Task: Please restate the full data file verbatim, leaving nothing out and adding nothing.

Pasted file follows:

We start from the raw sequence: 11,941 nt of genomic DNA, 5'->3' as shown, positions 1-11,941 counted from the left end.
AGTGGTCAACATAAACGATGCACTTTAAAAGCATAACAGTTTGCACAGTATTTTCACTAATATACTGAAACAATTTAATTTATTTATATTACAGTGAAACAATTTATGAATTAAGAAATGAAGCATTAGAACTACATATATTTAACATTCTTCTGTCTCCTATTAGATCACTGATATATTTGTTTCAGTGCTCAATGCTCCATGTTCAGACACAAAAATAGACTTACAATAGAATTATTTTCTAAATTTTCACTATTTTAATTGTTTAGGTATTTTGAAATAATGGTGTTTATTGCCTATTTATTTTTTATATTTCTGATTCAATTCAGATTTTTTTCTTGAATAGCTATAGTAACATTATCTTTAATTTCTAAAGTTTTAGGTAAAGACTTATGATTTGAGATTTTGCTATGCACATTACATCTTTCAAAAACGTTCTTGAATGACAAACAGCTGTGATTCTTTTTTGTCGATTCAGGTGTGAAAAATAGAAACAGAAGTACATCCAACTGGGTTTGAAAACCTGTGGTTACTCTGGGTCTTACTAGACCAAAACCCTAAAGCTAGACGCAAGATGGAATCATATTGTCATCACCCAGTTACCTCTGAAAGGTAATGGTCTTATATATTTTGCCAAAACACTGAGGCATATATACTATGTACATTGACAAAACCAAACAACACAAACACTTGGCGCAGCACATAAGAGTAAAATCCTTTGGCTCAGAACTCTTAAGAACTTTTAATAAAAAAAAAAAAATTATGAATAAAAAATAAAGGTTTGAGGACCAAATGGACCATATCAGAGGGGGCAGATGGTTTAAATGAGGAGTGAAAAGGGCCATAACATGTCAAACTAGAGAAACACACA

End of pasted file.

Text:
We start from the raw sequence: 11,941 nt of genomic DNA, 5'->3' as shown, positions 1-11,941 counted from the left end.
AGTGGTCAACATAAACGATGCACTTTAAAAGCATAACAGTTTGCACAGTATTTTCACTAATATACTGAAACAATTTAATTTATTTATATTACAGTGAAACAATTTATGAATTAAGAAATGAAGCATTAGAACTACATATATTTAACATTCTTCTGTCTCCTATTAGATCACTGATATATTTGTTTCAGTGCTCAATGCTCCATGTTCAGACACAAAAATAGACTTACAATAGAATTATTTTCTAAATTTTCACTATTTTAATTGTTTAGGTATTTTGAAATAATGGTGTTTATTGCCTATTTATTTTTTATATTTCTGATTCAATTCAGATTTTTTTCTTGAATAGCTATAGTAACATTATCTTTAATTTCTAAAGTTTTAGGTAAAGACTTATGATTTGAGATTTTGCTATGCACATTACATCTTTCAAAAACGTTCTTGAATGACAAACAGCTGTGATTCTTTTTTGTCGATTCAGGTGTGAAAAATAGAAACAGAAGTACATCCAACTGGGTTTGAAAACCTGTGGTTACTCTGGGTCTTACTAGACCAAAACCCTAAAGCTAGACGCAAGATGGAATCATATTGTCATCACCCAGTTACCTCTGAAAGGTAATGGTCTTATATATTTTGCCAAAACACTGAGGCATATATACTATGTACATTGACAAAACCAAACAACACAAACACTTGGCGCAGCACATAAGAGTAAAATCCTTTGGCTCAGAACTCTTAAGAACTTTTAATAAAAAAAAAAAAATTATGAATAAAAAATAAAGGTTTGAGGACCAAATGGACCATATCAGAGGGGGCAGATGGTTTAAATGAGGAGTGAAAAGGGCCATAACATGTCAAACTAGAGAAACACACA